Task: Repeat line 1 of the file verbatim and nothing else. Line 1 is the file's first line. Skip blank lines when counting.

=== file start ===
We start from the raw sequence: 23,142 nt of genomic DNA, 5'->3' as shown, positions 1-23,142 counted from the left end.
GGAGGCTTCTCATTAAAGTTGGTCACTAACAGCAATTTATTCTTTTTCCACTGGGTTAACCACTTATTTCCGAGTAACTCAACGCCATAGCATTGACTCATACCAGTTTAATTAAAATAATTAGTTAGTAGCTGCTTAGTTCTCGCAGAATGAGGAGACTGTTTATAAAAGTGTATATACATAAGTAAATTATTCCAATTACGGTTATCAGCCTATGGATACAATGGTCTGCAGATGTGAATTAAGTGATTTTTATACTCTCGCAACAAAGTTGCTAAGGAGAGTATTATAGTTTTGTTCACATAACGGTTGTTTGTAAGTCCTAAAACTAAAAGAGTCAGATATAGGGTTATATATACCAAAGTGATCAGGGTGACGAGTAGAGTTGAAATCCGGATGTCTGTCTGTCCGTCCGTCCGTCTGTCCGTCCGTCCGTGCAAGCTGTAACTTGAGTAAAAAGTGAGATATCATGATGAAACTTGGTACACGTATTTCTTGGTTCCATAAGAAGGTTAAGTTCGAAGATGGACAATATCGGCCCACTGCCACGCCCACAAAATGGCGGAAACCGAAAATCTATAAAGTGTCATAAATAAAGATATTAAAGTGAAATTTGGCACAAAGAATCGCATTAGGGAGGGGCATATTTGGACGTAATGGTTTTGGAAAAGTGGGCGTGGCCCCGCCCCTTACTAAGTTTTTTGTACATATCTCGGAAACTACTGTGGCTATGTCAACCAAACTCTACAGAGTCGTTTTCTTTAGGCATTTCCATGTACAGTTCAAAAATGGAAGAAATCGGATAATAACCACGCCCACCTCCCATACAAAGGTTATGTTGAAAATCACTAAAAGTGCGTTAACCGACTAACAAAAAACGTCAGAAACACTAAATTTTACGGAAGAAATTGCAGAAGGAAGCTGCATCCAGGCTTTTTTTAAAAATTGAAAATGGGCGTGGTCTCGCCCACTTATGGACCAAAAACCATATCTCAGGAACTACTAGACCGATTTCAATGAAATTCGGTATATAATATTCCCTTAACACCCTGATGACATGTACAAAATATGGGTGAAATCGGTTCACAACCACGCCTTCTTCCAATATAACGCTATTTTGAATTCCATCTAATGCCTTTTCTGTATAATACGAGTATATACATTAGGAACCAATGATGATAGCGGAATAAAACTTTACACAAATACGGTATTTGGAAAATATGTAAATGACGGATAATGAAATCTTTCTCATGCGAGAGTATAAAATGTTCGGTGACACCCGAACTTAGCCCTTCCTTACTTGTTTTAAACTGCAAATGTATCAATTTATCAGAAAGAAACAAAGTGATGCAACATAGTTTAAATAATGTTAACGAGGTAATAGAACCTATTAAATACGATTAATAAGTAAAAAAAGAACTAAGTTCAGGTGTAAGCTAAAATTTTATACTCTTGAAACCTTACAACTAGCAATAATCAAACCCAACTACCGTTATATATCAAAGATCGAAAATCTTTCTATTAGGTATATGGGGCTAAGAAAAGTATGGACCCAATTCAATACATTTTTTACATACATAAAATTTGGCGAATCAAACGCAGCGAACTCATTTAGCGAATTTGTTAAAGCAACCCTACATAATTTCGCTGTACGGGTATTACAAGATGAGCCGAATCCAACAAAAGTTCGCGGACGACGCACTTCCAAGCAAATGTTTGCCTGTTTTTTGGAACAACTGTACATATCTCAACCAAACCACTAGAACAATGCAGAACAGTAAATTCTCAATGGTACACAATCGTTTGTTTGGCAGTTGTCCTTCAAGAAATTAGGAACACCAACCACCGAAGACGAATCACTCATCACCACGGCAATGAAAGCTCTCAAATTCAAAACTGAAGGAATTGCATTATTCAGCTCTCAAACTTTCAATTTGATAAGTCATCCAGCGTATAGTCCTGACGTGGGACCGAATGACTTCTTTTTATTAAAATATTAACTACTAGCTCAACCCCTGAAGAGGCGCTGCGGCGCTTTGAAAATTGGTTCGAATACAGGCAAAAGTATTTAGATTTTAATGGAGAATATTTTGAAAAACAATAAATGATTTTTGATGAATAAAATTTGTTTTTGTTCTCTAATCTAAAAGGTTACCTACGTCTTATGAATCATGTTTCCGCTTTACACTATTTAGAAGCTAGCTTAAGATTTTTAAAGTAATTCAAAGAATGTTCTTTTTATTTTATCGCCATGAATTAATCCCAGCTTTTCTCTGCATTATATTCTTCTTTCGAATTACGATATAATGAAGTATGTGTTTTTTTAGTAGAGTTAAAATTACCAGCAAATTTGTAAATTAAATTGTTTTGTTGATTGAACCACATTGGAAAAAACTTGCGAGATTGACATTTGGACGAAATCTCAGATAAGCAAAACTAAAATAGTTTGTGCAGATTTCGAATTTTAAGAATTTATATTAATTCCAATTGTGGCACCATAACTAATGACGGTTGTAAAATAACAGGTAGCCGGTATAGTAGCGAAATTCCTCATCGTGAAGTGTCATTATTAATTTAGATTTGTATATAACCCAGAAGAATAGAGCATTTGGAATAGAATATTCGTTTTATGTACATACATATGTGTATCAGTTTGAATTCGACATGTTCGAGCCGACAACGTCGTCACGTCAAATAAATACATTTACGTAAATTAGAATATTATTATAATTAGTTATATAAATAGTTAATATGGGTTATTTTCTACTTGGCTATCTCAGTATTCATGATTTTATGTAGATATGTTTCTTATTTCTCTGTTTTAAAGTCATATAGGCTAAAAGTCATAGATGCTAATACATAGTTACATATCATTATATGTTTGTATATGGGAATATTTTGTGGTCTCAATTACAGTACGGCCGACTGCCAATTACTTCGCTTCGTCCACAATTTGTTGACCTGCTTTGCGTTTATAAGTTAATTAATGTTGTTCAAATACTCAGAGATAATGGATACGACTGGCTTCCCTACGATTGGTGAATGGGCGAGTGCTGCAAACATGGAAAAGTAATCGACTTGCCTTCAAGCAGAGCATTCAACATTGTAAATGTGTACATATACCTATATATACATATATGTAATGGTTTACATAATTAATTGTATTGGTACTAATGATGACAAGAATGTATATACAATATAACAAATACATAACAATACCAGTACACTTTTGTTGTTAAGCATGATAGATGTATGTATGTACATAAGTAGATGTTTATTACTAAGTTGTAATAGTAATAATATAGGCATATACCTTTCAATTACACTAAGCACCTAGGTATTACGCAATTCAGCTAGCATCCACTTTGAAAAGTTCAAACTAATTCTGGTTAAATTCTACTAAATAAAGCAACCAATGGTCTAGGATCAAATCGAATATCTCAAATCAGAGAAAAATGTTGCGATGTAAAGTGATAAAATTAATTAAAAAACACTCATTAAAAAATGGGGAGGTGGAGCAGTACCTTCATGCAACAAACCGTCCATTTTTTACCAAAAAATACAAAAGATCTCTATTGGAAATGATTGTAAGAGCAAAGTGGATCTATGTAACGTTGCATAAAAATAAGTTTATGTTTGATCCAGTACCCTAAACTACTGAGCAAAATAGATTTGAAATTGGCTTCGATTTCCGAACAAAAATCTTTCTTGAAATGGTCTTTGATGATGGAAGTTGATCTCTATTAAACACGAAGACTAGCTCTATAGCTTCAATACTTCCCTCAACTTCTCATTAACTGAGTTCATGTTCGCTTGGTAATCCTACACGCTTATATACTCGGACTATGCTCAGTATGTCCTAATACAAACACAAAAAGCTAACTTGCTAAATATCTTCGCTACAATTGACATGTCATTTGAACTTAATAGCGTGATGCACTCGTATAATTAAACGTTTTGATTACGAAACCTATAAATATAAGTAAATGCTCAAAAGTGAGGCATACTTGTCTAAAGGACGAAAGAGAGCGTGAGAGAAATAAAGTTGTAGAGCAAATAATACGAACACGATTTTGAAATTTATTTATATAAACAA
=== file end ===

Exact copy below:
We start from the raw sequence: 23,142 nt of genomic DNA, 5'->3' as shown, positions 1-23,142 counted from the left end.